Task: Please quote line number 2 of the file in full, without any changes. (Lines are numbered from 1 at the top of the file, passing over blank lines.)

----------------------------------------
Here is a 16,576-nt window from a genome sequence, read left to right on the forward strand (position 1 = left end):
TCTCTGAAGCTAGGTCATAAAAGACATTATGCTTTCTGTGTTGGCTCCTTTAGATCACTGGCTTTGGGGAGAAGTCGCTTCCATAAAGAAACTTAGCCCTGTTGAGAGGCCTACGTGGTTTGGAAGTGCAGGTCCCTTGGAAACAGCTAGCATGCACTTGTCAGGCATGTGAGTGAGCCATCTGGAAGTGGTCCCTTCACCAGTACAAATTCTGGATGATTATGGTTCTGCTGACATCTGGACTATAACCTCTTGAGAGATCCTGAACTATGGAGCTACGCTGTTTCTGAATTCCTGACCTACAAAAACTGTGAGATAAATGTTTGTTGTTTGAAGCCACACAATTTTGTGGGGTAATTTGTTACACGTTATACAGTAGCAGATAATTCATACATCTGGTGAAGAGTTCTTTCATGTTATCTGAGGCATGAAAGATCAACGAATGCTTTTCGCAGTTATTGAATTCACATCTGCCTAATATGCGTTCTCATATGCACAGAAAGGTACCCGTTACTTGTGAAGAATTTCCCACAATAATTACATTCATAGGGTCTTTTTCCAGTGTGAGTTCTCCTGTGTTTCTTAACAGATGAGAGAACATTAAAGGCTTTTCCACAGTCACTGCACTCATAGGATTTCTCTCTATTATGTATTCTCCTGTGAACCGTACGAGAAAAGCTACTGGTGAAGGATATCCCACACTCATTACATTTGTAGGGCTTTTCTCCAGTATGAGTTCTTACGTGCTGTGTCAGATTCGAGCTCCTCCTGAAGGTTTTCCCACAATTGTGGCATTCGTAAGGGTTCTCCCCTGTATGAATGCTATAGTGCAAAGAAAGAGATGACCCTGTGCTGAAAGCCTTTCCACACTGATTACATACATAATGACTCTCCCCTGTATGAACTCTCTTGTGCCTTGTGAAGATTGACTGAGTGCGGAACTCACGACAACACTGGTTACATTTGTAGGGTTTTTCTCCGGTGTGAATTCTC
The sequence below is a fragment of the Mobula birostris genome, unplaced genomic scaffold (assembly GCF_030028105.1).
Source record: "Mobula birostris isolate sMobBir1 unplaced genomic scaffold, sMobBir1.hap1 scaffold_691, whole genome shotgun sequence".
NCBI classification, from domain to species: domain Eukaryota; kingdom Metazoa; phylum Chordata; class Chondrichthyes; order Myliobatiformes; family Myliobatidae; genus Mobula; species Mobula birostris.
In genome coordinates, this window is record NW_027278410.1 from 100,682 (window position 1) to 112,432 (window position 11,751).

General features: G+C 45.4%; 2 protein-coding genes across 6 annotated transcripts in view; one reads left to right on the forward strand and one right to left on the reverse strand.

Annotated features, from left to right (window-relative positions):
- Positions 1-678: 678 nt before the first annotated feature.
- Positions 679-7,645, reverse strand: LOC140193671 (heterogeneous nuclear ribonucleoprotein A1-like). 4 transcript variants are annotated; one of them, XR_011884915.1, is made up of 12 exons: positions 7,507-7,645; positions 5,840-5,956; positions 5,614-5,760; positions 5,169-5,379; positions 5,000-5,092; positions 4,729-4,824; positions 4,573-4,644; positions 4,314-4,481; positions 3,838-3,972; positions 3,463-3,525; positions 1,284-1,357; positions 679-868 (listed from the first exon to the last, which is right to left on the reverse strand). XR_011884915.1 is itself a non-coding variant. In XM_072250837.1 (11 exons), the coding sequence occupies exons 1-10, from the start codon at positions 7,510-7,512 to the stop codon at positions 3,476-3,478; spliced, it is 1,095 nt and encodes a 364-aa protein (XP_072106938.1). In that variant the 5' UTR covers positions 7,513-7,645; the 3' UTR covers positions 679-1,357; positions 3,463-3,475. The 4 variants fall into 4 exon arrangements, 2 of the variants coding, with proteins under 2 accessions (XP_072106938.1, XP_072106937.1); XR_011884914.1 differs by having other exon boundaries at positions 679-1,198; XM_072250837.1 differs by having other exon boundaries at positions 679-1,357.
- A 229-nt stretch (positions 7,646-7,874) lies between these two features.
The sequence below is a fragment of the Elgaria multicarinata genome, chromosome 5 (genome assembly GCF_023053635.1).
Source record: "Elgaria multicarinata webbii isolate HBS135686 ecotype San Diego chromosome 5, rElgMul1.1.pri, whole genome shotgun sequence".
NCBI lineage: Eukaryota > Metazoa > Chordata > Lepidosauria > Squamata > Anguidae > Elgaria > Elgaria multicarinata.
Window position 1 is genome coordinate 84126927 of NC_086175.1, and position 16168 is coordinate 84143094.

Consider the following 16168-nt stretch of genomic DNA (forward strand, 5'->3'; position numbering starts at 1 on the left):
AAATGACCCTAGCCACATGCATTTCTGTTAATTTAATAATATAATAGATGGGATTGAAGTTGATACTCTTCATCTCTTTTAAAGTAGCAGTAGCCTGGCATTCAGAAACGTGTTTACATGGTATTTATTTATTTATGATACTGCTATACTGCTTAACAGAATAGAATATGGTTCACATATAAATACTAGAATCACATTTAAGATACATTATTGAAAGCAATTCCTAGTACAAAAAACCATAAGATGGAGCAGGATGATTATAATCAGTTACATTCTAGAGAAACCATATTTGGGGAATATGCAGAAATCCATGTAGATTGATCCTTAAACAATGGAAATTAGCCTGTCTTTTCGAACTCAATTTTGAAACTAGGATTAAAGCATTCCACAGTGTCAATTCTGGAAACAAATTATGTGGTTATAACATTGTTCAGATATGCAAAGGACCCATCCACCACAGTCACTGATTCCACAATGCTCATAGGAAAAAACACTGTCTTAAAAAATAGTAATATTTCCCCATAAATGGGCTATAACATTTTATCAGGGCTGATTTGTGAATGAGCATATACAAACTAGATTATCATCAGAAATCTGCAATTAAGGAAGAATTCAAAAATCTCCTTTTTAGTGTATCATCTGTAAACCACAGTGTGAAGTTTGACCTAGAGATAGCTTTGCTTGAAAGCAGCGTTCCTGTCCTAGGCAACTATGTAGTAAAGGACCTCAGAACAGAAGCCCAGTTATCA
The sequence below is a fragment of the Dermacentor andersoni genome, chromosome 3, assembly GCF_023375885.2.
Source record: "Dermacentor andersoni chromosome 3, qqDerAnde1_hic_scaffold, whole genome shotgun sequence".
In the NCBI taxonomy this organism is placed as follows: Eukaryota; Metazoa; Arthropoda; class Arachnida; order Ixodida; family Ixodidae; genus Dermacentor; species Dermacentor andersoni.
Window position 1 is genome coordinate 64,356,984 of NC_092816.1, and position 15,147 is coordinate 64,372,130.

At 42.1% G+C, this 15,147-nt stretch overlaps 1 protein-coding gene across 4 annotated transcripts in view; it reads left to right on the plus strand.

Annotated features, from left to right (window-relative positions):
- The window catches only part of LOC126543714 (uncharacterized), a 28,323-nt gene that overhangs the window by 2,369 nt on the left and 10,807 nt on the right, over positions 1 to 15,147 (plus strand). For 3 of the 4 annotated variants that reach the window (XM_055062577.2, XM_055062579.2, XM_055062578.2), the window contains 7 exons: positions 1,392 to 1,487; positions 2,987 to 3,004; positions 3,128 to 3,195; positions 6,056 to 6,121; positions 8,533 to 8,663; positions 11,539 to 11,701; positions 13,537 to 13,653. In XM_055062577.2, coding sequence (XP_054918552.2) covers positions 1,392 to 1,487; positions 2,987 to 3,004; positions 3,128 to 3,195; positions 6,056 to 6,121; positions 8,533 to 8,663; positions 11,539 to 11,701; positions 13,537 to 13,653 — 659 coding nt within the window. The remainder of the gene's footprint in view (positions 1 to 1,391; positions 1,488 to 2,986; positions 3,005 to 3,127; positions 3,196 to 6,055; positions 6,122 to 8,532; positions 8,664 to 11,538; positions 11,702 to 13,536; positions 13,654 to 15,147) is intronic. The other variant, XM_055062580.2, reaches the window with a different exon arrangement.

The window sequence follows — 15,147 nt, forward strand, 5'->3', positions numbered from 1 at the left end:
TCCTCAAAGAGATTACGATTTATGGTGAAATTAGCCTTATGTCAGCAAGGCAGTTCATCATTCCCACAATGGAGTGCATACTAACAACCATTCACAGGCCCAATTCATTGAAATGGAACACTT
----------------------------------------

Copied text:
TCTCTGAAGCTAGGTCATAAAAGACATTATGCTTTCTGTGTTGGCTCCTTTAGATCACTGGCTTTGGGGAGAAGTCGCTTCCATAAAGAAACTTAGCCCTGTTGAGAGGCCTACGTGGTTTGGAAGTGCAGGTCCCTTGGAAACAGCTAGCATGCACTTGTCAGGCATGTGAGTGAGCCATCTGGAAGTGGTCCCTTCACCAGTACAAATTCTGGATGATTATGGTTCTGCTGACATCTGGACTATAACCTCTTGAGAGATCCTGAACTATGGAGCTACGCTGTTTCTGAATTCCTGACCTACAAAAACTGTGAGATAAATGTTTGTTGTTTGAAGCCACACAATTTTGTGGGGTAATTTGTTACACGTTATACAGTAGCAGATAATTCATACATCTGGTGAAGAGTTCTTTCATGTTATCTGAGGCATGAAAGATCAACGAATGCTTTTCGCAGTTATTGAATTCACATCTGCCTAATATGCGTTCTCATATGCACAGAAAGGTACCCGTTACTTGTGAAGAATTTCCCACAATAATTACATTCATAGGGTCTTTTTCCAGTGTGAGTTCTCCTGTGTTTCTTAACAGATGAGAGAACATTAAAGGCTTTTCCACAGTCACTGCACTCATAGGATTTCTCTCTATTATGTATTCTCCTGTGAACCGTACGAGAAAAGCTACTGGTGAAGGATATCCCACACTCATTACATTTGTAGGGCTTTTCTCCAGTATGAGTTCTTACGTGCTGTGTCAGATTCGAGCTCCTCCTGAAGGTTTTCCCACAATTGTGGCATTCGTAAGGGTTCTCCCCTGTATGAATGCTATAGTGCAAAGAAAGAGATGACCCTGTGCTGAAAGCCTTTCCACACTGATTACATACATAATGACTCTCCCCTGTATGAACTCTCTTGTGCCTTGTGAAGATTGACTGAGTGCGGAACTCACGACAACACTGGTTACATTTGTAGGGTTTTTCTCCGGTGTGAATTCTC